Tal Gur is a multi-disciplinary serial entrepreneur, coach, traveler and financial freedom enthusiast. He has over 15 years of experience founding and running internet startups, creating courses and developing software.
I was enormously inspired when I discovered his bucket list of 100 life goals including Ironman triathlon, non-stop travel, financial freedom and only 10 years Tal gave himself to achieve them all. As a result, I created a list of 100 exciting things I want to do before I die.
Today, I’m thrilled to share my interview with Tal Gur where he reveals his most influential habits, routines and secrets of the art of fully living.
What are the most influential habits in your life and why?
My habits always change as I evolve but the overall structure remains the same. I have a set of morning rituals, workday rituals and evening rituals, and each plays a supportive role in the specific journey I’m on.
For example, during my freedom year (the goal was to become financially free), my morning habits included waking up at sunrise, drinking 3 glasses of water as soon as I woke up, moving my body with a few stretches and exercises, and drinking a healthy meal. My workday rituals included making a must-do list, putting first thing first, and focusing on just one thing at a time. My night rituals included reflecting on the day, and imposing an electronic curfew.
If I had to choose the most important habit during that year it was keeping track of everything I had done during the day. In fact, I’ve been so fascinated with the science and art of habit development that it even lead me to develop a software to track my daily habits, goals and tasks.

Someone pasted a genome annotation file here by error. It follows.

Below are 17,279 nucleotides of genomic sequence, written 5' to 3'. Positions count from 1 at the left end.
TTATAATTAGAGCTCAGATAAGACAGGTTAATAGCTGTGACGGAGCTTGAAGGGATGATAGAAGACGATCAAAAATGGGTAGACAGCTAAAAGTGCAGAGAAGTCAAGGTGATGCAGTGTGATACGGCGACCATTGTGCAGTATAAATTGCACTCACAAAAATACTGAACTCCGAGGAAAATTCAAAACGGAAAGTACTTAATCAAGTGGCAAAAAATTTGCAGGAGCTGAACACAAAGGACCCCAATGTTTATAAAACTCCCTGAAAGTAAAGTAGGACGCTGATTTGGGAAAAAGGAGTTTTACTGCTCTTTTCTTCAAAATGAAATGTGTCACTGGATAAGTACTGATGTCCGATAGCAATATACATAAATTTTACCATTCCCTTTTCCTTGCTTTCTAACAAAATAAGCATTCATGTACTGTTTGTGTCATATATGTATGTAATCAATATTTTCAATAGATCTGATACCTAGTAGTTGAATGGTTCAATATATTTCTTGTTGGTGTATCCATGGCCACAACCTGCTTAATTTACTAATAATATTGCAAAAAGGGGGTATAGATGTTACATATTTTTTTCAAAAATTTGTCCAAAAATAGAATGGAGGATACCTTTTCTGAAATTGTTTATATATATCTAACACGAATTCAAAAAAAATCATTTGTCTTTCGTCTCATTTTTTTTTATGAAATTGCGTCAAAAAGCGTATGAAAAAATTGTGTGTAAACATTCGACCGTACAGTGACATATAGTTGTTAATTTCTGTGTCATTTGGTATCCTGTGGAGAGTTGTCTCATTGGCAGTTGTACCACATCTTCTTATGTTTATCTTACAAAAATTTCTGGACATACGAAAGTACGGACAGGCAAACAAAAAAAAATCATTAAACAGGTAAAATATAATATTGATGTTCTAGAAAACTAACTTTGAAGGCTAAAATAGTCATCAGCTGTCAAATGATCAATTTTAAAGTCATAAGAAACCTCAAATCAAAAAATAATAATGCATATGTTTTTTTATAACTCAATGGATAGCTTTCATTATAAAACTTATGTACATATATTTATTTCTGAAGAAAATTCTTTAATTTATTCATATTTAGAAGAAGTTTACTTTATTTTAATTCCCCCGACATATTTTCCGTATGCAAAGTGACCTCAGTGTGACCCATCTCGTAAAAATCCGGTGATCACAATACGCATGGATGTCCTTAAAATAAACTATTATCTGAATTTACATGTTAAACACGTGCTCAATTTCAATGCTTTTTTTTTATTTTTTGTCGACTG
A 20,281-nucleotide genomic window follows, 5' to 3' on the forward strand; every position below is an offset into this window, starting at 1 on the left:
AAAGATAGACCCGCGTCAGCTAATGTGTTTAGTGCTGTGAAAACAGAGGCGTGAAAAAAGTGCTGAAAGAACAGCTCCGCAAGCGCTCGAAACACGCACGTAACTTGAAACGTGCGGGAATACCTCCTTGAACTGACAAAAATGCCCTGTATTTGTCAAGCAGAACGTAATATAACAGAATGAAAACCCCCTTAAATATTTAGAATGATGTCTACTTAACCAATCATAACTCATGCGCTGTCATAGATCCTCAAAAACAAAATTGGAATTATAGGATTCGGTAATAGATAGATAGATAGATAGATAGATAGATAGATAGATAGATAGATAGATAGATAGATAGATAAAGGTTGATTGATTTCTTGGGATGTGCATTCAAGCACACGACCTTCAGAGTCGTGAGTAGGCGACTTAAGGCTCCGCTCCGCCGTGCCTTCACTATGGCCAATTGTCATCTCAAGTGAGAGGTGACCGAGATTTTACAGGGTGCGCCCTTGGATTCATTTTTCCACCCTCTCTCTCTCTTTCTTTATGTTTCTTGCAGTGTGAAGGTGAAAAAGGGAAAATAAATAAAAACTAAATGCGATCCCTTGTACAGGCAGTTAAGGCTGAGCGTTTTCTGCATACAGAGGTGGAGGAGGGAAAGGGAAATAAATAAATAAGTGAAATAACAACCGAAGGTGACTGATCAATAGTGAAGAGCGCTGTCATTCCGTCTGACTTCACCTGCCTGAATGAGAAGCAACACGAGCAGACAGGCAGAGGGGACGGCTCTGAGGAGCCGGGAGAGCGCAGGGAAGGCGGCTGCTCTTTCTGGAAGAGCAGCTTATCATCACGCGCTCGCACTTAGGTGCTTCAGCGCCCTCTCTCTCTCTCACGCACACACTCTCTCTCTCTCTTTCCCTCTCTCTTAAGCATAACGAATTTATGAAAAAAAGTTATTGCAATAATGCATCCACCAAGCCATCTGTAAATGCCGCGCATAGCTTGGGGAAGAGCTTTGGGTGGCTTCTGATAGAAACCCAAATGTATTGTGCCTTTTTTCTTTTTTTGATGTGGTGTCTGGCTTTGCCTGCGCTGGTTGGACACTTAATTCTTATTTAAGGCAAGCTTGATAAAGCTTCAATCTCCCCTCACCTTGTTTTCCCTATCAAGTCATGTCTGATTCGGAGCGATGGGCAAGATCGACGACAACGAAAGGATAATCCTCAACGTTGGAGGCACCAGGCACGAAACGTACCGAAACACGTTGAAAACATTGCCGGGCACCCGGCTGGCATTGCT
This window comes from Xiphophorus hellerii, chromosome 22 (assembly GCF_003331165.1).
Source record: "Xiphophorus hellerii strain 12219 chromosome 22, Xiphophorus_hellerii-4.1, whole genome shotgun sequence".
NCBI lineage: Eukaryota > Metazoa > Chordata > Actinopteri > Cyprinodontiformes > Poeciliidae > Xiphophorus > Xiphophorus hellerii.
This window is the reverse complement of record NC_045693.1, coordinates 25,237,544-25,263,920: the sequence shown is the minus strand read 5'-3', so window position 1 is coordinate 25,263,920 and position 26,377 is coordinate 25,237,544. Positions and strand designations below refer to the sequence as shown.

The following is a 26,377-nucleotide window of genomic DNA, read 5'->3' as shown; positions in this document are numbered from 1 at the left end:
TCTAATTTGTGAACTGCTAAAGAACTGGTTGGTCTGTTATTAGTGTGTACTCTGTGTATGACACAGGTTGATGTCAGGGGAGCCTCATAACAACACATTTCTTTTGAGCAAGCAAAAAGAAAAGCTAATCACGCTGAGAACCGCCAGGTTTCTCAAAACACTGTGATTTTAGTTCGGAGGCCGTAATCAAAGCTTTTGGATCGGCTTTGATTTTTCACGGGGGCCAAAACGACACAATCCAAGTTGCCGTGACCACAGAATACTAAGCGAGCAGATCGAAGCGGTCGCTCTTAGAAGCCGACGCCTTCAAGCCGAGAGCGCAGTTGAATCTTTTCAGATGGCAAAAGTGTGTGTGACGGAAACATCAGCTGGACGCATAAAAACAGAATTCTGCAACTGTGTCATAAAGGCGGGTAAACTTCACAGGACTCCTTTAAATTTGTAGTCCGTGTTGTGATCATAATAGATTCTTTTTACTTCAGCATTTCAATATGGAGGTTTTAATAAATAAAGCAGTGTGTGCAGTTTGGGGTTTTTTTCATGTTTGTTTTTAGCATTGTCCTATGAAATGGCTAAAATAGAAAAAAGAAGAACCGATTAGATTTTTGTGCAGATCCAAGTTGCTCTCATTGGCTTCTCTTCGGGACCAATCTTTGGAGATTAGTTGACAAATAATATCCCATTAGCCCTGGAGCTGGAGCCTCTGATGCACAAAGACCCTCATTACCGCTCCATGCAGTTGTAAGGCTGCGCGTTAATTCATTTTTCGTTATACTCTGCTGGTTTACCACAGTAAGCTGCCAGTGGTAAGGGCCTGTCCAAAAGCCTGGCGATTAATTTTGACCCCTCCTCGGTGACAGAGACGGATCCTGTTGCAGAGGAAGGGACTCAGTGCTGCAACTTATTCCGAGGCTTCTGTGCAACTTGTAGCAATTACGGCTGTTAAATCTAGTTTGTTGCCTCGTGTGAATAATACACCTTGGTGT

How do you set goals and manage time?
I have a simple step-by-step system for setting goals. I usually start by evaluating my options using consequences mapping (which is basically a graphic organizer that requires me to think about the potential long-term impacts of potential goals). Once I’ve decided on my big goals, I break them down into sub-goals — achieving these benchmark sub-goals means I can have frequent victories along the way, which in turn helps momentum. Each subgoal gets then broken down further into action steps. I also use supporting habits to help me reach my goals. These are the basics and I delve a bit deeper into this process in my free guide, design your dream year.
One important element that I also recommend in my goal setting guide, is choosing to focus on one project at a time. Most goal-setting methods don’t work because they try to get people change everything at once. This can seem quite tempting, but in my experience, it translates into mediocre outcomes. By taking on too many goals at once, you simply spread your energy and focus thin.
How are you modeling your life?
I don’t model my life after other people. Having said that, I do get inspired by others, but there’s nothing like following your own intuition and the truth of the moment.
In 2014, for example, guided solely by intuition, I packed one suitcase and a small bag, said one last goodbye to my apartment, to the U.S., and to the life I had planned, and hopped on a one-way flight without a concrete plan to welcome me. I often model my life based on the lessons I’ve learned along the way.
Can you describe your work process and thinking behind it?
I start my working day with a to do list. It is probably one of the most important tools for improving productivity, yet it is frequently ignored. Without it, it’s difficult to prioritize my work. The list I create only includes tasks I want to complete by the end of the day. I call it my “MUST DO LIST” and I’m very selective about what goes onto it. Whatever I get done beyond this list by the end of the day, is simply a bonus.
Next, I look at my list and put first things first by asking myself: if I focused on three things today, just three things, which ones would give me the most leverage by the end of the day?
The goal with putting first things first is to prioritize list in a way that is aimed at long-term goals, at the expense of tasks that appear to be urgent. Working on low priority items just because they are in front of you, leads to wasted time and ineffectiveness.